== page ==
Book Review: Play Winning Chess

Play Winning Chess, by Yasser Seirawan with Jeremy Silman

This is the second book by the authors that I have written, and it suffers from a bit of a Goldilocks problem.  If the first book I read by the author was a bit too ambitious and difficult for someone whose chess ambitions are as modest as mine are at present, this book suffers from being a bit too basic.  Admittedly, I read a fair amount of books about chess [1], but this one was far easier than expected.  Admittedly, about thirty years ago this book would have been very useful, as I was at that time a total beginner when it came to chess and about to embark on the longest sustained chess playing period of my life, between the third and fifth grades, culminating in my third-place finish in my elementary school’s annual chess tournament.  At any stage later than that, though, this book is far too basic and far too fundamental for my own understanding of the game, and as such this is a book I can only recommend to those who need assistance about the very basics of chess and not the tactical problems or strategic and positional elements of chess that I am more interested in myself.

In terms of its contents, this book is a bit more than 200 pages long and seven chapters and consists of very straightforward material.  After some acknowledgements and a brief introduction, the author talks about the evolution of chess over its history from a game played mainly by rulers and military leaders to a game that has a wide degree of popularity (although still mostly dominated by men) throughout the world (1).  After that, the author talks about four basic principles of chess that must be mastered if one is to become a more successful player:  force (2)–namely the amount of material that is devoted to victory, time (3)–one’s tempo and initiative, space (4)–the amount of the board one’s pieces cover, and pawn structure (5)–which determines whether one is dealing with an open or closed position.  After that, the author gives some very lively comments on some annotated games (6), discusses what the four principles and their mastery mean for the intended reader (7), and various supplemental material like a photo album, glossary, answers to the quizzes and tests throughout the book, and an index.  With this book the author meets a worthwhile project in writing a basic book for very early chess players, seeking to give them encouragement on how to better their game and devote themselves to mastery of it.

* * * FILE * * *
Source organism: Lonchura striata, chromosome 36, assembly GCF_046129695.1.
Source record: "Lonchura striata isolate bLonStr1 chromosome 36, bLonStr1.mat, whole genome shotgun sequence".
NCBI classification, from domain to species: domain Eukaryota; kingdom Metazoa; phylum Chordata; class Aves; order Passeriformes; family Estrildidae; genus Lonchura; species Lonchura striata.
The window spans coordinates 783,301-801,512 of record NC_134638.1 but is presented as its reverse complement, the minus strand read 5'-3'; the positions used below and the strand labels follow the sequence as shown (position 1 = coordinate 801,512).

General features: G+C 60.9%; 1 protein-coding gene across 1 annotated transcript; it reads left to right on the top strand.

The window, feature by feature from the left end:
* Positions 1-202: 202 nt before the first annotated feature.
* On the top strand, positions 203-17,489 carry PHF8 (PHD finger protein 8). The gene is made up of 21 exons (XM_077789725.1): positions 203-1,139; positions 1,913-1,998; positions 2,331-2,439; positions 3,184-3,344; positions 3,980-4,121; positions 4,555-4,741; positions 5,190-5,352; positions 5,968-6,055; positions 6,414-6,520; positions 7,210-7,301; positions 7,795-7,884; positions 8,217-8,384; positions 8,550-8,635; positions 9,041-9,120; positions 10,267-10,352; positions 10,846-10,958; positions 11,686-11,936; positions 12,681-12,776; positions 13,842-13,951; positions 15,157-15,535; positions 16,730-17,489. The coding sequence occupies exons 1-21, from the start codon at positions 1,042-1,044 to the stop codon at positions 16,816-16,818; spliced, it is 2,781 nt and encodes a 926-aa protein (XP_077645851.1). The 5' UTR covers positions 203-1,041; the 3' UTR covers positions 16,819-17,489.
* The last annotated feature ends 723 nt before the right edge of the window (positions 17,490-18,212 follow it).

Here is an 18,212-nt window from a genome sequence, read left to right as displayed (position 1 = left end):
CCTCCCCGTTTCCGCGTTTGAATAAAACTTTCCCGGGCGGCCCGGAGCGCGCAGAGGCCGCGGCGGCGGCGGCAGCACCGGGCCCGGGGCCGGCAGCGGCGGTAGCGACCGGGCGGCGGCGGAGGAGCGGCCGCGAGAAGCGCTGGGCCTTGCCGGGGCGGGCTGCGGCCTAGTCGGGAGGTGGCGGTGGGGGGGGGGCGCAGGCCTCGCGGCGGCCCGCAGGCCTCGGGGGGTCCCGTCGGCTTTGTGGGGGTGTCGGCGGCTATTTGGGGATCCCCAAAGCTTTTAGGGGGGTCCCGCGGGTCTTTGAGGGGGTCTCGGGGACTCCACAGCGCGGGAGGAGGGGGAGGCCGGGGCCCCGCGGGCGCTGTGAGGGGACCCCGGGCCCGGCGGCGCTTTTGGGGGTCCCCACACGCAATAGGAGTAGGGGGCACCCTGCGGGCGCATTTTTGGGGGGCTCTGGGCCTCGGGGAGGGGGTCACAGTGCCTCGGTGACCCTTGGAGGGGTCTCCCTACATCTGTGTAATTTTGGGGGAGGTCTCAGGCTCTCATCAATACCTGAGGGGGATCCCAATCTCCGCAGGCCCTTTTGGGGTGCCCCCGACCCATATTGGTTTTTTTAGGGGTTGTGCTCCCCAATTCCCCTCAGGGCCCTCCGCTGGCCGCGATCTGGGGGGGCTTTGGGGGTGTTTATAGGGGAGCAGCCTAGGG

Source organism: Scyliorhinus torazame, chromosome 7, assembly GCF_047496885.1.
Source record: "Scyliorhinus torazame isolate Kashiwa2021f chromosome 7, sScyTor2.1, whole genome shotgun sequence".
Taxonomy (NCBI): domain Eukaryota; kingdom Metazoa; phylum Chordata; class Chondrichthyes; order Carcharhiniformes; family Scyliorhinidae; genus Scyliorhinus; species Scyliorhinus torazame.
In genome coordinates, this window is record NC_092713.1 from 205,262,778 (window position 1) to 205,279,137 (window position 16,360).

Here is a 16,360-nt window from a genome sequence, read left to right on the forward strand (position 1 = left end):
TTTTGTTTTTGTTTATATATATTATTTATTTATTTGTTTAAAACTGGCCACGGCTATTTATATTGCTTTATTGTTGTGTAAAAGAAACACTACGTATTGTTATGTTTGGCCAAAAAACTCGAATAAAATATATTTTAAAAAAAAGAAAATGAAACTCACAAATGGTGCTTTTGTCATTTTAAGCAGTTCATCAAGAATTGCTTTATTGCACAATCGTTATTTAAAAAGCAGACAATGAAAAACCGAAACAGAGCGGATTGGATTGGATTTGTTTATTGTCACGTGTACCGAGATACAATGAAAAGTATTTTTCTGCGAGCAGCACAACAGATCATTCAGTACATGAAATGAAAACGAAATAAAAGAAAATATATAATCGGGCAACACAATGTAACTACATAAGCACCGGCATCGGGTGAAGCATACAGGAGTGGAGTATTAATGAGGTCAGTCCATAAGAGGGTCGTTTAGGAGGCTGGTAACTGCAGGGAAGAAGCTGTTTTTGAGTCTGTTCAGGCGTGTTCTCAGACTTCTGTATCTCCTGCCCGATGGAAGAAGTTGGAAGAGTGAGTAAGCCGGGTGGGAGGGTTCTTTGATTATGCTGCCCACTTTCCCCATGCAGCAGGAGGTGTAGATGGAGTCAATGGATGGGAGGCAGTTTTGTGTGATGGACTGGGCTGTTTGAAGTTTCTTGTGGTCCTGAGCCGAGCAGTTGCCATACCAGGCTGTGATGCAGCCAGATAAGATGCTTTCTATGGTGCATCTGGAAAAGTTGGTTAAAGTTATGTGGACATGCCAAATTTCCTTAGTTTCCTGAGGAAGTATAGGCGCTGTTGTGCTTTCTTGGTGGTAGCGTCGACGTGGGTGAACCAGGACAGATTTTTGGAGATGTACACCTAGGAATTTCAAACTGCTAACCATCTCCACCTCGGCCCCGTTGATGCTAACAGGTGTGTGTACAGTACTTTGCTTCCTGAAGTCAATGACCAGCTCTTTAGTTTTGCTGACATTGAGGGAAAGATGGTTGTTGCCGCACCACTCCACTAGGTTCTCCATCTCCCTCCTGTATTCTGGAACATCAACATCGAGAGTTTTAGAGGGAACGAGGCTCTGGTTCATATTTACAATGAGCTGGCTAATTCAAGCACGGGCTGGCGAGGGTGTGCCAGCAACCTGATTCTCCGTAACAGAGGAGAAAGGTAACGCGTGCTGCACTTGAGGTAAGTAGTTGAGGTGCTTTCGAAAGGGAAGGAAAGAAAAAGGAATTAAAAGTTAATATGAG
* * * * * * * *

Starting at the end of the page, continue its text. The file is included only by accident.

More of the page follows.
Even so, apart from the basic nature of the book, there were other elements of the book that I found somewhat bothersome.  In particular, I was irritated by the author’s moving into social matters through his expression of irritation that chess at the highest levels was dominated by men.  I don’t find any area of domination by men in this particular day and age to be something to regret, but instead something to celebrate and rejoice in, and the author’s movement in gender politics was unwelcome for this reader.  While I was certainly willing to cut the author a great deal of slack when it came to his oversimplification of various matters of chess history and strategy because of the audience this book was aimed at, the book’s political angle proved to be at least one issue too many for me to overlook charitably.  Given that the author is a very successful man himself at chess–and at one time (if not at present) one of the top ranking chess players in the world, the author’s attempt to appeal to women and to contemporary gender politics comes off as unwelcome and unnecessary pandering, as empty and hollow as the FIDE titles for women that pander to their lower achievement rather than giving out rankings that reflect the massive contemporary disparity in chess achievement between men and women.

[1] See, for example:

About nathanalbright

I'm a person with diverse interests who loves to read. If you want to know something about me, just ask.
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